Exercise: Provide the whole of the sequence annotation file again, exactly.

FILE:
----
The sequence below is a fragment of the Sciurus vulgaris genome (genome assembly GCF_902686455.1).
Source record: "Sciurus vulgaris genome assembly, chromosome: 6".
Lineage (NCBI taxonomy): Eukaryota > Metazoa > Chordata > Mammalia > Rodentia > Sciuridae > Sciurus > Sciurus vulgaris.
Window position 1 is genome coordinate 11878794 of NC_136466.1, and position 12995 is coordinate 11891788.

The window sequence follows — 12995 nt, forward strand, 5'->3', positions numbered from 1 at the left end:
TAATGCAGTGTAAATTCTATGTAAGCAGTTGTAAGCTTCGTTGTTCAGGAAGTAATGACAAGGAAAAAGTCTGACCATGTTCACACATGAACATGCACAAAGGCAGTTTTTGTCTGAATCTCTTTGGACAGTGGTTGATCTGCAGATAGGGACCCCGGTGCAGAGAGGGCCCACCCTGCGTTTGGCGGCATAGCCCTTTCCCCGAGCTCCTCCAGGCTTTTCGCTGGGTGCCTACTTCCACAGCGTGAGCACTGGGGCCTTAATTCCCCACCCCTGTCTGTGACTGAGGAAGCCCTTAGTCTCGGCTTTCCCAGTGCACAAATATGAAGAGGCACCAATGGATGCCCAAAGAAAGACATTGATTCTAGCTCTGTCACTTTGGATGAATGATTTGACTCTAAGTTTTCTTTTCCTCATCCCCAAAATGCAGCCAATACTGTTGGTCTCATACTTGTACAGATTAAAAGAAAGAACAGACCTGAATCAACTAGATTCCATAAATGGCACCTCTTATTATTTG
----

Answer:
The sequence below is a fragment of the Sciurus vulgaris genome (genome assembly GCF_902686455.1).
Source record: "Sciurus vulgaris genome assembly, chromosome: 6".
Lineage (NCBI taxonomy): Eukaryota > Metazoa > Chordata > Mammalia > Rodentia > Sciuridae > Sciurus > Sciurus vulgaris.
Window position 1 is genome coordinate 11878794 of NC_136466.1, and position 12995 is coordinate 11891788.

The window sequence follows — 12995 nt, forward strand, 5'->3', positions numbered from 1 at the left end:
TAATGCAGTGTAAATTCTATGTAAGCAGTTGTAAGCTTCGTTGTTCAGGAAGTAATGACAAGGAAAAAGTCTGACCATGTTCACACATGAACATGCACAAAGGCAGTTTTTGTCTGAATCTCTTTGGACAGTGGTTGATCTGCAGATAGGGACCCCGGTGCAGAGAGGGCCCACCCTGCGTTTGGCGGCATAGCCCTTTCCCCGAGCTCCTCCAGGCTTTTCGCTGGGTGCCTACTTCCACAGCGTGAGCACTGGGGCCTTAATTCCCCACCCCTGTCTGTGACTGAGGAAGCCCTTAGTCTCGGCTTTCCCAGTGCACAAATATGAAGAGGCACCAATGGATGCCCAAAGAAAGACATTGATTCTAGCTCTGTCACTTTGGATGAATGATTTGACTCTAAGTTTTCTTTTCCTCATCCCCAAAATGCAGCCAATACTGTTGGTCTCATACTTGTACAGATTAAAAGAAAGAACAGACCTGAATCAACTAGATTCCATAAATGGCACCTCTTATTATTTG